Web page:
Principle of Subsidiarity. Is it working?

Principle of Subsidiarity. Is it working?

The limits of Union competences are governed by the principle of conferral. The use of Union competences is governed by the principles of subsidiarity and proportionality. […]

Under the principle of subsidiarity, in areas which do not fall within its exclusive competence, the Union shall act only if and in so far as the objectives of the proposed action cannot be sufficiently achieved by the Member States, either at central level or at regional and local level, but can rather, by reason of the scale or effects of the proposed action, be better achieved at Union level.

The institutions of the Union shall apply the principle of subsidiarity as laid down in the Protocol on the application of the principle of subsidiarity and proportionality. National Parliaments ensure compliance with the principle of subsidiarity in accordance with the procedure set out in that Protocol.     (Art. 5 TEU)

It is not an easy task to flash out the real field of application of the principle of subsidiarity. For sure, in a multilevel system like the European Union, this principle is the very element that connects the different levels of governance and government and that is why it has a very important role in its functioning, creating a link between the EU’s centre and the periphery to create the ‘Union’. It aim at the protection of the Member States’s autonomy and of their sub-national authorities from unnecessary Union action. Accordingly, the inclusion of subsidiarity in the Treaty on the European Union among the common provisions on which the Union legal order is found, along with the strong reference to subsidiarity in the Preamble to the Treaty, confirm the generally accepted idea that subsidiarity must be seen as a “Constitutional Cornerstone” of the EU.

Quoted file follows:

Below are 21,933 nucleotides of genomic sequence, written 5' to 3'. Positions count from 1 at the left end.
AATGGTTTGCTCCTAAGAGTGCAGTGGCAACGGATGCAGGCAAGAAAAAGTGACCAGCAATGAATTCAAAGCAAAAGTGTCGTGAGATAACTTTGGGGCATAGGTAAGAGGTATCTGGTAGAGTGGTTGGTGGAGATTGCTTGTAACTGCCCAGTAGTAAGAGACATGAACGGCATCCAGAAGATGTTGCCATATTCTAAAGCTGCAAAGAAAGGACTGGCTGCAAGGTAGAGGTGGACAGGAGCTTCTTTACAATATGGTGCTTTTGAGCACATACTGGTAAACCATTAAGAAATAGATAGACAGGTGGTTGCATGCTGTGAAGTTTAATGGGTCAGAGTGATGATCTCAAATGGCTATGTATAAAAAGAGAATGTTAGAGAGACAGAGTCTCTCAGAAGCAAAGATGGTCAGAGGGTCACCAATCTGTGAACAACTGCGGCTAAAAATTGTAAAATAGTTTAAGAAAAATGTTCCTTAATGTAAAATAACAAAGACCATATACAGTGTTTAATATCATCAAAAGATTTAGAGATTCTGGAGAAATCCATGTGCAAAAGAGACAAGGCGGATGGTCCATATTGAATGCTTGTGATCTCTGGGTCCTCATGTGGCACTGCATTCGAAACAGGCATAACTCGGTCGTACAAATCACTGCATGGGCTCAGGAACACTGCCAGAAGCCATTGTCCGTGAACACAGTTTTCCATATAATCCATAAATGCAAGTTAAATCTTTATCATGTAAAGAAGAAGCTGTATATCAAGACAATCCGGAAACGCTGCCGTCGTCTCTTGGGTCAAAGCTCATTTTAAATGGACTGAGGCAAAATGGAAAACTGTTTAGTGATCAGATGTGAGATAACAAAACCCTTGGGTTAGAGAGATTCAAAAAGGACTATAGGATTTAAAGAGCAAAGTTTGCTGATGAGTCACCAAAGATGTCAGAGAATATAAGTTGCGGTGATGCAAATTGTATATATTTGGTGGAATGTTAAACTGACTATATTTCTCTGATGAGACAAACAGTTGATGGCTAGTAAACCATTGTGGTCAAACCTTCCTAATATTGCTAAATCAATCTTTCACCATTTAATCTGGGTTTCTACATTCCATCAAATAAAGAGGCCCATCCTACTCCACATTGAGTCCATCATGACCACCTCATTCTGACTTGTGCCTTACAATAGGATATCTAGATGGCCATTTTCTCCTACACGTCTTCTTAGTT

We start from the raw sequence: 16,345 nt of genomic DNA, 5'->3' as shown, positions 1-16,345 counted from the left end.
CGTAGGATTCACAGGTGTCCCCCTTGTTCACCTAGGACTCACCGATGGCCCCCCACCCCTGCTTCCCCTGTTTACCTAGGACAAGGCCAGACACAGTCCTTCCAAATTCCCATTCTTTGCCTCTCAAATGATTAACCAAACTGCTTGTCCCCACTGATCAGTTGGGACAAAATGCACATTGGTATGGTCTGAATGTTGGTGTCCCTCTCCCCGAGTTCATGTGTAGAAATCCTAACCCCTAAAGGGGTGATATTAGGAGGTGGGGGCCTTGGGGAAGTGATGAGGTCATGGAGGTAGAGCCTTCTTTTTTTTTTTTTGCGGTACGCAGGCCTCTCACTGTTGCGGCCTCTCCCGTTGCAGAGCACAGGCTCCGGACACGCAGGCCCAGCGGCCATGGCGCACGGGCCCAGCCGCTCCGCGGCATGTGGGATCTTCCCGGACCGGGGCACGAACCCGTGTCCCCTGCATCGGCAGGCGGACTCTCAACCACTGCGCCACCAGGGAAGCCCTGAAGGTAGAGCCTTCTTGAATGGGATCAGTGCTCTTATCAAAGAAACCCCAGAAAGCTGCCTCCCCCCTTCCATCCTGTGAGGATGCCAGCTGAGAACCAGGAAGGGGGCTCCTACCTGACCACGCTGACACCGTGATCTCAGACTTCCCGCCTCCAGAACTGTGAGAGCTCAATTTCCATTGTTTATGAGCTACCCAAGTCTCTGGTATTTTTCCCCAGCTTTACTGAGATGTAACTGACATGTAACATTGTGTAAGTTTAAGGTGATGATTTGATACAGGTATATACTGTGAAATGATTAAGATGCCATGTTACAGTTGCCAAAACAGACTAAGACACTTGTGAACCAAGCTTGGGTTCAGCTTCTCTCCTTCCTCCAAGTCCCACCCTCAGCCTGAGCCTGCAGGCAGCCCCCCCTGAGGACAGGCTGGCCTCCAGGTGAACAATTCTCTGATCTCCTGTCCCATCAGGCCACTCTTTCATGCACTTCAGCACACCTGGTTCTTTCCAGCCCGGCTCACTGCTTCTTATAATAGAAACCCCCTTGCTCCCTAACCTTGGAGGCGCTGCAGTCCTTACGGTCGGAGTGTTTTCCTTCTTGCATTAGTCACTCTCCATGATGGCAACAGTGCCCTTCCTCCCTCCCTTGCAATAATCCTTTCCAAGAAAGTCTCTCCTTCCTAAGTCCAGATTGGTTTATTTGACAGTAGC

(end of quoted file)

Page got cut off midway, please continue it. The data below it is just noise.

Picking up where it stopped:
As time went by the application of such a principle has encountered many difficulties and the ECJ’s case law has been very ambiguous. With the entry into force of the Lisbon Treaty there are new possibilities for the MSs to have a proactive attitude and a greater role inside the “legislature machinery”. Indeed, protocol No. 2 states that a national parliament or one of its chambers may issue a reasoned opinion regarding subsidiarity aspects of a legislative proposal. These reasoned opinions may trigger the yellow card procedure, forcing the Commission to review its proposal, or the orange card procedure, where the Parliament or Council can block the proposal. Finally, under art 8 of the Protocol there is the possibility of a judicial review limits to the legal principle of subsidiarity. These procedures have some potential as legislative protections for subsidiarity. So far, national Parliaments have only three times collectively opposed to European Commission proposals by giving a yellow card. The Commission withdrew its proposal for a Council Regulation on collective action after the yellow card procedure was activated, though it declined to do so in the case of its proposal for a European Public Prosecutor’s Office; the third, on the Commission proposal to revise the posted workers Directive, is still pending. However, these mechanisms only provide some limited protection of State autonomy.